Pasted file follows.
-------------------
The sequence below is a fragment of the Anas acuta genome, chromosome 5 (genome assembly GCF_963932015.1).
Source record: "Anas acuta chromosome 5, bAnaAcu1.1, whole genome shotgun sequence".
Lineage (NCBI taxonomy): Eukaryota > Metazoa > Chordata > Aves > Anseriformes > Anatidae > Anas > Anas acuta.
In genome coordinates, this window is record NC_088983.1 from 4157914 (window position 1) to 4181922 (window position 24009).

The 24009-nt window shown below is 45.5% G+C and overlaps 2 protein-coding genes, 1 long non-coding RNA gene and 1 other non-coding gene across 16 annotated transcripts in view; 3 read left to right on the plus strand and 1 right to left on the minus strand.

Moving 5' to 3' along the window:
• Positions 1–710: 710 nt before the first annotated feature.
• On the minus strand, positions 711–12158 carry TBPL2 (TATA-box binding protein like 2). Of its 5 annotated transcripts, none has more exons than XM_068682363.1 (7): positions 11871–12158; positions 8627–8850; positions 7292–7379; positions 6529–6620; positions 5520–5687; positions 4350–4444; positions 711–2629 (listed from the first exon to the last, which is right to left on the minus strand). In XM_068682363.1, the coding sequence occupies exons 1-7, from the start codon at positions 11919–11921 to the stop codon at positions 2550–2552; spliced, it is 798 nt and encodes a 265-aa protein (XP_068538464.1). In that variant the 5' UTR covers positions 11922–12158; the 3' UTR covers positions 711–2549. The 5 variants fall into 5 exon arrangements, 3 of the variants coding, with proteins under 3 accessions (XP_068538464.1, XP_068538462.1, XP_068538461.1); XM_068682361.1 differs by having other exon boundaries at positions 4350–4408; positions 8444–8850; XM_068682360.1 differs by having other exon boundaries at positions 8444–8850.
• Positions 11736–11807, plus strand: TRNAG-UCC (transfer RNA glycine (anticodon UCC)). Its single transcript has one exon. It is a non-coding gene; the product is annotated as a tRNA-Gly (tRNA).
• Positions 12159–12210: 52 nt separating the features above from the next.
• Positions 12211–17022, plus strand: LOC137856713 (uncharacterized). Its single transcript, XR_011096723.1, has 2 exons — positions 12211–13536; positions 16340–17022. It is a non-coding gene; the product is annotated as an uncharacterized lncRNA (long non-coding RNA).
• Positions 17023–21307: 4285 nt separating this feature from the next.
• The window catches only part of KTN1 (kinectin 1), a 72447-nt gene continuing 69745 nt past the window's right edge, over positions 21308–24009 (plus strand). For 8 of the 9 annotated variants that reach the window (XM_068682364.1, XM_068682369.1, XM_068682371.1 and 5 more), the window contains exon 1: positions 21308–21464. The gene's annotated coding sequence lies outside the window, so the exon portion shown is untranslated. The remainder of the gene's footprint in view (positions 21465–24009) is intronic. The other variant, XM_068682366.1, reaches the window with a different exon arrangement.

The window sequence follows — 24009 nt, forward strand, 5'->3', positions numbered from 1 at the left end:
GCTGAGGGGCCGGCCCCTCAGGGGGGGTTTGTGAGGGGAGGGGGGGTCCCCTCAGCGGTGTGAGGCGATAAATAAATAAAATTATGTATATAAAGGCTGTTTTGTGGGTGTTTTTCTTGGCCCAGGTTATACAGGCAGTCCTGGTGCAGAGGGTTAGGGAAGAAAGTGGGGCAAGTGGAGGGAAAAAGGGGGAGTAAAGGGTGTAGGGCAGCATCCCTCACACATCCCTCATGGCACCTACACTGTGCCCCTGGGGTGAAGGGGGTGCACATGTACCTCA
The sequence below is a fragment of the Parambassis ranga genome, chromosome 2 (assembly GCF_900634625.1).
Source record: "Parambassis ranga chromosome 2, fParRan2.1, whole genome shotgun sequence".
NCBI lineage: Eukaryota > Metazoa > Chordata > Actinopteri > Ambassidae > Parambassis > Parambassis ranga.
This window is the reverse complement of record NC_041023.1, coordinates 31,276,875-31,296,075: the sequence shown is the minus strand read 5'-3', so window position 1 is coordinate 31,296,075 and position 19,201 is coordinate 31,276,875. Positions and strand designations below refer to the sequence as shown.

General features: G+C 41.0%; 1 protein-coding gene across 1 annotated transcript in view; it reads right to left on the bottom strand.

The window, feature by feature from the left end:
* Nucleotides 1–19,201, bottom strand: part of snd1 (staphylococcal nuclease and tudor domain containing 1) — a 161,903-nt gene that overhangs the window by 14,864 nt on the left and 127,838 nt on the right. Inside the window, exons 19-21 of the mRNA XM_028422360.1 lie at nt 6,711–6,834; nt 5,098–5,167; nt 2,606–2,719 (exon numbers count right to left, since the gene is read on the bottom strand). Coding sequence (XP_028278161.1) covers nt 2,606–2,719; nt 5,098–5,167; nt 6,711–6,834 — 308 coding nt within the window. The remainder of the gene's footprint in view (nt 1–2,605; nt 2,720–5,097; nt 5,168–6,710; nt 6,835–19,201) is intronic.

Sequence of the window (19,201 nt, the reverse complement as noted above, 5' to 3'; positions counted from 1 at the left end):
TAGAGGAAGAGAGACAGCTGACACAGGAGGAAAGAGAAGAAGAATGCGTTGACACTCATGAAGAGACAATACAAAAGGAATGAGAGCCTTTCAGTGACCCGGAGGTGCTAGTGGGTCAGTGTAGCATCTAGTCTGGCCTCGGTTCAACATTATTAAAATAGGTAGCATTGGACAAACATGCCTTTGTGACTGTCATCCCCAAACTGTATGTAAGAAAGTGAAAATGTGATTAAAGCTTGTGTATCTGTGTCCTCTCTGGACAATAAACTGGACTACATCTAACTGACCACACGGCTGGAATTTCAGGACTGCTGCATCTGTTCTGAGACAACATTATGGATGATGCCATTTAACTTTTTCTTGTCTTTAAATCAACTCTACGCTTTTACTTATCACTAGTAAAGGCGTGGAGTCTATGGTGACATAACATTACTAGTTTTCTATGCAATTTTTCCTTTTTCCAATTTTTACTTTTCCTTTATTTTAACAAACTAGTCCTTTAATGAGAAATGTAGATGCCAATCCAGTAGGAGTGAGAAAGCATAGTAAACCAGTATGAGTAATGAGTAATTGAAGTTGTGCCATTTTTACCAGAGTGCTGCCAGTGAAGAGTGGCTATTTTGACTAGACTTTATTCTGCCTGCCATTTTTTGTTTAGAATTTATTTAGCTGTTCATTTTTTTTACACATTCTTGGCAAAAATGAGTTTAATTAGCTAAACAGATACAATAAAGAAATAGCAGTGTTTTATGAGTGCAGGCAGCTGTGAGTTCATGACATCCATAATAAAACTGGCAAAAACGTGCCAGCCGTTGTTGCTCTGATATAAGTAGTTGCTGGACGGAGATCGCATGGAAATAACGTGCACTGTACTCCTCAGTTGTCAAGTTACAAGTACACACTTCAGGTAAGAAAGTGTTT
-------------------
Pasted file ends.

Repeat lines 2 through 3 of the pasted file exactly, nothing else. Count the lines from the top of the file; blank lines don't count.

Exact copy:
Source record: "Anas acuta chromosome 5, bAnaAcu1.1, whole genome shotgun sequence".
Lineage (NCBI taxonomy): Eukaryota > Metazoa > Chordata > Aves > Anseriformes > Anatidae > Anas > Anas acuta.